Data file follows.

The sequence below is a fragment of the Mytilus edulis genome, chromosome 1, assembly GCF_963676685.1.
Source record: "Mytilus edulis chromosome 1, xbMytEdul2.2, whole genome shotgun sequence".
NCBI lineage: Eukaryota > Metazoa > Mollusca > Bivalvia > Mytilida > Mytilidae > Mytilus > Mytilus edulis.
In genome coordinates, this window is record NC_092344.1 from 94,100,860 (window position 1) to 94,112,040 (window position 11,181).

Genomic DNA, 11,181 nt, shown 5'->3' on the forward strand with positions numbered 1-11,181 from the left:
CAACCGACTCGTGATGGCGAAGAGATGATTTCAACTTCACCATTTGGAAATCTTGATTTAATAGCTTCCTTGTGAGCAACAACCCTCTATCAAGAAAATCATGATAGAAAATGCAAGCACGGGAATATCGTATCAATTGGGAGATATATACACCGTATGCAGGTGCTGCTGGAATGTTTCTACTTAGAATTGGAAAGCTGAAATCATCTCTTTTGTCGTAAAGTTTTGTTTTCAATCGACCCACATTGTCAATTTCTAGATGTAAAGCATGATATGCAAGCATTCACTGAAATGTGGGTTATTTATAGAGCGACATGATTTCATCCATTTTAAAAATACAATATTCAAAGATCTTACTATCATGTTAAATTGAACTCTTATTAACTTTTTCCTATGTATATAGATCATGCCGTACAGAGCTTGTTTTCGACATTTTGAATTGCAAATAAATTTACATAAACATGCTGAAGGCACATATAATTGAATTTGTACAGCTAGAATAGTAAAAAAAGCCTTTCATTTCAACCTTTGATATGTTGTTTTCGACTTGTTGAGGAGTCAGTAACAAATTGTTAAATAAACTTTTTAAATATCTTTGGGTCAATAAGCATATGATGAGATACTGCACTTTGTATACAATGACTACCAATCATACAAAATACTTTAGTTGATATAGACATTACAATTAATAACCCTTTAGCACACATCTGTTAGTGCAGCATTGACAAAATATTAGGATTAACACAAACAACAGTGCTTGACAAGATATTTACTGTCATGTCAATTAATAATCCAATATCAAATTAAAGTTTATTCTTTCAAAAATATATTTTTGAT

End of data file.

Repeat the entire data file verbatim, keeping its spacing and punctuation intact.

The sequence below is a fragment of the Mytilus edulis genome, chromosome 1, assembly GCF_963676685.1.
Source record: "Mytilus edulis chromosome 1, xbMytEdul2.2, whole genome shotgun sequence".
NCBI lineage: Eukaryota > Metazoa > Mollusca > Bivalvia > Mytilida > Mytilidae > Mytilus > Mytilus edulis.
In genome coordinates, this window is record NC_092344.1 from 94,100,860 (window position 1) to 94,112,040 (window position 11,181).

Genomic DNA, 11,181 nt, shown 5'->3' on the forward strand with positions numbered 1-11,181 from the left:
CAACCGACTCGTGATGGCGAAGAGATGATTTCAACTTCACCATTTGGAAATCTTGATTTAATAGCTTCCTTGTGAGCAACAACCCTCTATCAAGAAAATCATGATAGAAAATGCAAGCACGGGAATATCGTATCAATTGGGAGATATATACACCGTATGCAGGTGCTGCTGGAATGTTTCTACTTAGAATTGGAAAGCTGAAATCATCTCTTTTGTCGTAAAGTTTTGTTTTCAATCGACCCACATTGTCAATTTCTAGATGTAAAGCATGATATGCAAGCATTCACTGAAATGTGGGTTATTTATAGAGCGACATGATTTCATCCATTTTAAAAATACAATATTCAAAGATCTTACTATCATGTTAAATTGAACTCTTATTAACTTTTTCCTATGTATATAGATCATGCCGTACAGAGCTTGTTTTCGACATTTTGAATTGCAAATAAATTTACATAAACATGCTGAAGGCACATATAATTGAATTTGTACAGCTAGAATAGTAAAAAAAGCCTTTCATTTCAACCTTTGATATGTTGTTTTCGACTTGTTGAGGAGTCAGTAACAAATTGTTAAATAAACTTTTTAAATATCTTTGGGTCAATAAGCATATGATGAGATACTGCACTTTGTATACAATGACTACCAATCATACAAAATACTTTAGTTGATATAGACATTACAATTAATAACCCTTTAGCACACATCTGTTAGTGCAGCATTGACAAAATATTAGGATTAACACAAACAACAGTGCTTGACAAGATATTTACTGTCATGTCAATTAATAATCCAATATCAAATTAAAGTTTATTCTTTCAAAAATATATTTTTGAT